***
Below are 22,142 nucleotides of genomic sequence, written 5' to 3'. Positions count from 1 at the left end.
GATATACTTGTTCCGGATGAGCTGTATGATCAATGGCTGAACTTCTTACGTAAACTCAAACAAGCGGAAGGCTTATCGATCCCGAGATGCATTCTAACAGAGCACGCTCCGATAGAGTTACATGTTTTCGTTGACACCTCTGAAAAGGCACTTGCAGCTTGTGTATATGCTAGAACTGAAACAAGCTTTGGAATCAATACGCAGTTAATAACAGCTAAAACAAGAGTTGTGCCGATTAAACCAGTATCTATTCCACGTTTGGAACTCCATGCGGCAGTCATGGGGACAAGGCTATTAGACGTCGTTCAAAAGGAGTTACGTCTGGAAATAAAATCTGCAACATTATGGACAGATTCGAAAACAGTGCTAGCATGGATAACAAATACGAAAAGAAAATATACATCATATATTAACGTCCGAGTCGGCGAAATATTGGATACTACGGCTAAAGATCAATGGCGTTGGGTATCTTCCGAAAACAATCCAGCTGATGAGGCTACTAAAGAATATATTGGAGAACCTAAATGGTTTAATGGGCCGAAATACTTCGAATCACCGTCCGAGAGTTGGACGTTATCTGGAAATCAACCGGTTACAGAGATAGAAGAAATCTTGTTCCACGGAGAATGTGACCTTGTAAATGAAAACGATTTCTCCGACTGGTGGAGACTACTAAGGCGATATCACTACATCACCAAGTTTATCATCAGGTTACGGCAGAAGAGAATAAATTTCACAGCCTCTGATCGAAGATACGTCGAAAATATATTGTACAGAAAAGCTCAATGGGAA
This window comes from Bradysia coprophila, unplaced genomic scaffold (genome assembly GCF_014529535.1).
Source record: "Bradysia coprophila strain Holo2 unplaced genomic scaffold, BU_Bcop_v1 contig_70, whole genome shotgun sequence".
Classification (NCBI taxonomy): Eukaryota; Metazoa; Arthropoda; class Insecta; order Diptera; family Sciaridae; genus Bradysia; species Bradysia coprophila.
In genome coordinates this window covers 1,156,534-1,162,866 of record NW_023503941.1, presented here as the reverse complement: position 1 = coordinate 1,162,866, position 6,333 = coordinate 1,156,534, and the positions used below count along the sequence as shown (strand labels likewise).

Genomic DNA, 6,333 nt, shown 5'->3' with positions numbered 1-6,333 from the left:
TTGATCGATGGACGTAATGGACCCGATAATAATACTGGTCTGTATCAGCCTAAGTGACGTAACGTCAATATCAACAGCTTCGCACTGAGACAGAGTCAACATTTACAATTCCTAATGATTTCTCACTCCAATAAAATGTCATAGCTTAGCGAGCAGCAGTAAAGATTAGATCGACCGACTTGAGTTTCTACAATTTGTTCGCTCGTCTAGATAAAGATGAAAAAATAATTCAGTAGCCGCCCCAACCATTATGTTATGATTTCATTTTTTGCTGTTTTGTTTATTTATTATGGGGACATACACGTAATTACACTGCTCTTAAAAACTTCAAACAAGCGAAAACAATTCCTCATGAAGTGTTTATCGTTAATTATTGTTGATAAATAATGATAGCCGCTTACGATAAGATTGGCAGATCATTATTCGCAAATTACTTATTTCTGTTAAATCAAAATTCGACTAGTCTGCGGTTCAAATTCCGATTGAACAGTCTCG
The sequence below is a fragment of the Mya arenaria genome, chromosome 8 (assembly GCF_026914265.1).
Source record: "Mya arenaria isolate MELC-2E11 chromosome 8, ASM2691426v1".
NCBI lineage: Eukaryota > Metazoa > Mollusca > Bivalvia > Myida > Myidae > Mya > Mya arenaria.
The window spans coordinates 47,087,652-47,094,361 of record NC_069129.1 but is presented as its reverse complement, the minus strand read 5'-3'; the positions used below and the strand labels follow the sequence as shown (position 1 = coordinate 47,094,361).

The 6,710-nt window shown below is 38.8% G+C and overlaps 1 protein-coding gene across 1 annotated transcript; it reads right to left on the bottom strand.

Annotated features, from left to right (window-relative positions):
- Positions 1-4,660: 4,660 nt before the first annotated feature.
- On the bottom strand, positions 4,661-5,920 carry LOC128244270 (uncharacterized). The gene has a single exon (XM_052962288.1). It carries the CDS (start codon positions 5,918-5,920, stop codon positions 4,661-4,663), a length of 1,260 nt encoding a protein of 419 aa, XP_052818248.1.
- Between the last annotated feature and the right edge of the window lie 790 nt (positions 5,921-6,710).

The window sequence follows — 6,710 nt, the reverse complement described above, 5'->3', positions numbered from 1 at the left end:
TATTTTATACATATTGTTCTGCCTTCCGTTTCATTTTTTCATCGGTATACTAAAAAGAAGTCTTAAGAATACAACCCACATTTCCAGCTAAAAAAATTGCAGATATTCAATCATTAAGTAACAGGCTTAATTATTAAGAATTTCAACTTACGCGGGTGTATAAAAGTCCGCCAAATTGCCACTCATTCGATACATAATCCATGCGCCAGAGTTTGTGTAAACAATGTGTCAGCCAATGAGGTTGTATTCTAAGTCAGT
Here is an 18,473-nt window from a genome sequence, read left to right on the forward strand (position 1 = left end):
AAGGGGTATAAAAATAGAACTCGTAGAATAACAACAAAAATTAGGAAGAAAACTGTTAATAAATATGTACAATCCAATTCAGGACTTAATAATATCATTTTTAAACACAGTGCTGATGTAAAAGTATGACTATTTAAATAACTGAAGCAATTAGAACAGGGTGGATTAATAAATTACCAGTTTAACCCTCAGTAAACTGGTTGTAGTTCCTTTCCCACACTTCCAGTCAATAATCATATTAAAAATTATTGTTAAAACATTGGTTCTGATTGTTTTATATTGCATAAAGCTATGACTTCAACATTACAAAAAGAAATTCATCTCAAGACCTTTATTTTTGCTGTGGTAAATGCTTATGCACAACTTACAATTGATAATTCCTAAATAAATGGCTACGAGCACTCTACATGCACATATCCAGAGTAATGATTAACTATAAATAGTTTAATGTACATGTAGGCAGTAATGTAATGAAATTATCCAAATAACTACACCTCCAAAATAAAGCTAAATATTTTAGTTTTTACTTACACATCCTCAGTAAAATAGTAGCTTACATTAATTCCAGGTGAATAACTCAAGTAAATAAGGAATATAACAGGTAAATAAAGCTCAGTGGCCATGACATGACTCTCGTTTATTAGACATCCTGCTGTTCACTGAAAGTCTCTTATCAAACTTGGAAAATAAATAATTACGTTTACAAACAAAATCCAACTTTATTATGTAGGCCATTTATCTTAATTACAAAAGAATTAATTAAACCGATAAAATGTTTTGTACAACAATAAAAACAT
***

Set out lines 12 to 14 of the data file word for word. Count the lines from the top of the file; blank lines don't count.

The window spans coordinates 47,087,652-47,094,361 of record NC_069129.1 but is presented as its reverse complement, the minus strand read 5'-3'; the positions used below and the strand labels follow the sequence as shown (position 1 = coordinate 47,094,361).

The 6,710-nt window shown below is 38.8% G+C and overlaps 1 protein-coding gene across 1 annotated transcript; it reads right to left on the bottom strand.

Annotated features, from left to right (window-relative positions):